"Technology Price Trends vs. Camera Price Trends "
Everywhere we look, everything technology wise has gone down in price through the years whether it is is televisions, computers, cell phones, etc. You have far more capability as well. Why aren't we seeing this with Nikon Cameras? Every upgraded camera comes out far more expensive then the camera it is replacing at least in the pro models. The just announced D4 is $6,000. You can only imagine was the forthcoming D4X (if there will be one) will be.
The Nikon D1 series radically lowered the cost of professional cameras. On a personal note, I think I bought a D1H at $3,600. The D2H was bought for perhaps $3,400. Both of these were designed for the PJ/Sportshooter just like the D3 and D4 with another higher megapixel camera for those who need the greater MPs. I think the D3 came out at around $5000 and now the D4 is now $6,000.
People may say....but Mel...they are far superior to the older ones. This is right and technology moves forward. Back when the older cameras were designed, they brought forth the technology of the day. The computer I have today is far superior to the IBM XT (dual floppy disk drives) that was bought many years ago for $15,000 at a fraction of the cost.
The first D1 series brought professional digital cameras down in price that the serious hobbyist could afford. The reason I got the D1H was because of the frame rate and buffer. It was amazing compared to any other camera out there at the time. I did get D2H and D2X.
All this said, I have concluded quite a while back that the DX00 series was really the only series I will look at going forward. I knew the D4 would certainly come out way beyond a price point I am interested in just like the D3 but rumors of the forthcoming D800 has it coming out in the $4000+ range?
I just find it amazing that while every bit of technology out there has had a downward trend in price, Nikon Pro or Prosumer cameras certainly haven't.
#1. "RE: Technology Price Trends vs. Camera Price Trends " In response to Reply # 0
Rancho Cordova, US
Mel I wonder the same thing.
I want an SB900, hoping but knowing that at $50-60 more, the SB910 still won't drop the price on the older speedlight.
I should have jumped on the D700 back in summer, before the tsunami hit Japan and the prices were lower. Then ofcourse, the tsumani hit, then the flooding in the Thailand and Nikon prices jumped up to early release pricing. Unfortunately, other things prevented me from doing that. This is just a hobby for me after all.
I'm supply and demand, global economics, the rise of the yen and decrease of the dollar...its all related and someone will be willing to pay the entry fee.
#2. "RE: Technology Price Trends vs. Camera Price Trends " In response to Reply # 0
This is not just Nikon, so don't pick on them. Canon and the others have done the same.
Don't forget to factor in inflation.
Also consider if the volume increase in computer and mobils phone sales have help reduce their prices (or vice versa). I doubt that pro level camera sales will ever match the volumes of cell phones and computers that have been bought, while the investment in camera and lens technology has certainly been substantial.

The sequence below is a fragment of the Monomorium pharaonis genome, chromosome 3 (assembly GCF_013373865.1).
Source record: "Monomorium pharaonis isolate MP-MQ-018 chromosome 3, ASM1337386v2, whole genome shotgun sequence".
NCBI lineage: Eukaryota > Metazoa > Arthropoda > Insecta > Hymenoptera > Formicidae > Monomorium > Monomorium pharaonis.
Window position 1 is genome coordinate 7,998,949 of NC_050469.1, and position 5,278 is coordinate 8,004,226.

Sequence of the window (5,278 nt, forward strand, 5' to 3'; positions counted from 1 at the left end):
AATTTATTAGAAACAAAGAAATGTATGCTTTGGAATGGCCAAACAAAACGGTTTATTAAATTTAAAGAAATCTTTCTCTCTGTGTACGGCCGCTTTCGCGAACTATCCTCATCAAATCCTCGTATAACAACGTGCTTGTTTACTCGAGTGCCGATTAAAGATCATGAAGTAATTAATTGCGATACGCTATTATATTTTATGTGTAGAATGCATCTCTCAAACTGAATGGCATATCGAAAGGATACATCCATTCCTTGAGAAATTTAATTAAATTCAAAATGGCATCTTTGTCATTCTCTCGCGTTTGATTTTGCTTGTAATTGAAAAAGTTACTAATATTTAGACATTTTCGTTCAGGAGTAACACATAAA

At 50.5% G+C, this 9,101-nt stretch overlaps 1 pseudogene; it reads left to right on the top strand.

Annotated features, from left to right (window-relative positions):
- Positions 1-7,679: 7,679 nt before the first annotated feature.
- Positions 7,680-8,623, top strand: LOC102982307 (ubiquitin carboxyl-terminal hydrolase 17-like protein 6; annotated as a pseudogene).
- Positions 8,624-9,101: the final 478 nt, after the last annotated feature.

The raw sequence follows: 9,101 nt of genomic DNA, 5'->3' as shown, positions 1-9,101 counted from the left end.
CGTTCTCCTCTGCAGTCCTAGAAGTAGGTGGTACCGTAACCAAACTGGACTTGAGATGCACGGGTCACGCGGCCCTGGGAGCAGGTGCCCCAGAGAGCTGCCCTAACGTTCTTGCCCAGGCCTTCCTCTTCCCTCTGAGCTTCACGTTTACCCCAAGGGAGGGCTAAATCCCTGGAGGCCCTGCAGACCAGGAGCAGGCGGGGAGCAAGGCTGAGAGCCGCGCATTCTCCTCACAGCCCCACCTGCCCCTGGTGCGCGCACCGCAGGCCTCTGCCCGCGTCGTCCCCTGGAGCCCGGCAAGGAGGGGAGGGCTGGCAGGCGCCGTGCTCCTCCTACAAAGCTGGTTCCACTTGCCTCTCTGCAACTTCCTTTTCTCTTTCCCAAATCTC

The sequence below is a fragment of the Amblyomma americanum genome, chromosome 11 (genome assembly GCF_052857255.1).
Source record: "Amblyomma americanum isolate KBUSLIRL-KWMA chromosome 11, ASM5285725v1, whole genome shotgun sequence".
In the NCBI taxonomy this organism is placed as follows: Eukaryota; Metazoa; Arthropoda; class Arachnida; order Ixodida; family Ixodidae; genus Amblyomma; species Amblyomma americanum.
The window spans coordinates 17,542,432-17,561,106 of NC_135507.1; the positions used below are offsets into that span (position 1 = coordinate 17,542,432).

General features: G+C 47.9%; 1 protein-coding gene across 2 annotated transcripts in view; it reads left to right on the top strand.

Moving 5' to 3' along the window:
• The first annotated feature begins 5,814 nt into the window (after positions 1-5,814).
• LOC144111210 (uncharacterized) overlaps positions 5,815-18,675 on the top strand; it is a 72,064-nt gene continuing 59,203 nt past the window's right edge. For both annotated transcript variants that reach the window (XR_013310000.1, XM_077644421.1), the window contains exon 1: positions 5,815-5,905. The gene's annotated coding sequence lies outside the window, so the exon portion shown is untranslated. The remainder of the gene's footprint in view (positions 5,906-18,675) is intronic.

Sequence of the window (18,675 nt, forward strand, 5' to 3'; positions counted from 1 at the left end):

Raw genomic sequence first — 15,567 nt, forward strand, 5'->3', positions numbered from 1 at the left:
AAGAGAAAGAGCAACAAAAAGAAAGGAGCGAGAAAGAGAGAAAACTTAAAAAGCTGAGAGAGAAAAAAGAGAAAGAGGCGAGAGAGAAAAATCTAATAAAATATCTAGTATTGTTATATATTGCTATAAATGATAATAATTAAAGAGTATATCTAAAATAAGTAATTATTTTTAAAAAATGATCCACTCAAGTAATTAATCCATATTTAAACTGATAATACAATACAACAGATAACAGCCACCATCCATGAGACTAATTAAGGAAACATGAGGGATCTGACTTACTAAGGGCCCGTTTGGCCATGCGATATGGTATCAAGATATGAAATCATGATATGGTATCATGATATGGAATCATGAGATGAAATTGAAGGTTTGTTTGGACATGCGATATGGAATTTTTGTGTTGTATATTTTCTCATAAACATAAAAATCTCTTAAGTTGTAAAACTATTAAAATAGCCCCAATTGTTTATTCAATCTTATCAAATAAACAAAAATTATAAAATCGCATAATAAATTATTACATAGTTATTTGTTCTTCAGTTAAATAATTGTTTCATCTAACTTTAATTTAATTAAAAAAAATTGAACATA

#3. "RE: Technology Price Trends vs. Camera Price Trends " In response to Reply # 0
That's not entirely true. High end computer equipment has done the same as high end cameras. My old server at the ofiice was $12,000 3 years ago. The new server (better) was $19,000 six months ago. My tablet PC for work (hardened) ran over $4,000 with all the extras.
A few years ago if I built a high end PC it cost about $1,200 the last one ran $1,700.
Woodworking tools are up about 30% in 18 months.
Do not settle for mediocrity. Rather strive for excellence for even in that attempt lies a measure of success.
#4. "RE: Technology Price Trends vs. Camera Price Trends " In response to Reply # 0
Bear in mind that you're thinking mostly of electronics that have serious volumes, which are one of the governing factors in driving prices down. In the consumer market, you don't have "volume" until you are into the millions of units. I'd be surprised if Nikon's FX cameras constitute even 10% of their DSLR volume, let alone their camera volume. (Even 10% would be in the vicinity of 400k, and I think that the figure is probably more like 5-6%.) As such, chips such as Expeed or especially the sensors are "boutique" chips, with attendant price premiums.
And in this case I think that there are other non-technology factors at work, such as the currency fluctuations, financial recovery from the disasters in the East, and probably some other things.
Finally, don't forget inflation. $3600 in 2001 dollars is about $4600 in 2011 dollars.
The Japanese yen was standing at ¥116 to the $USD January 1, 2001. It's ¥77 to the $USD today. So that $3600 in 2001 was ¥417,000, and after inflation it's ¥533,000. Today $6000 is ¥462,000, so given the volume constraint and general financial trends over the past ten years, the prices aren't totally ludicrous. Certainly not as bad as it feels over here when we pay the NAS bills...
_____ Brian... a bicoastal Nikonian and Team Member
My gallery is online. Comments and critique welcomed any time!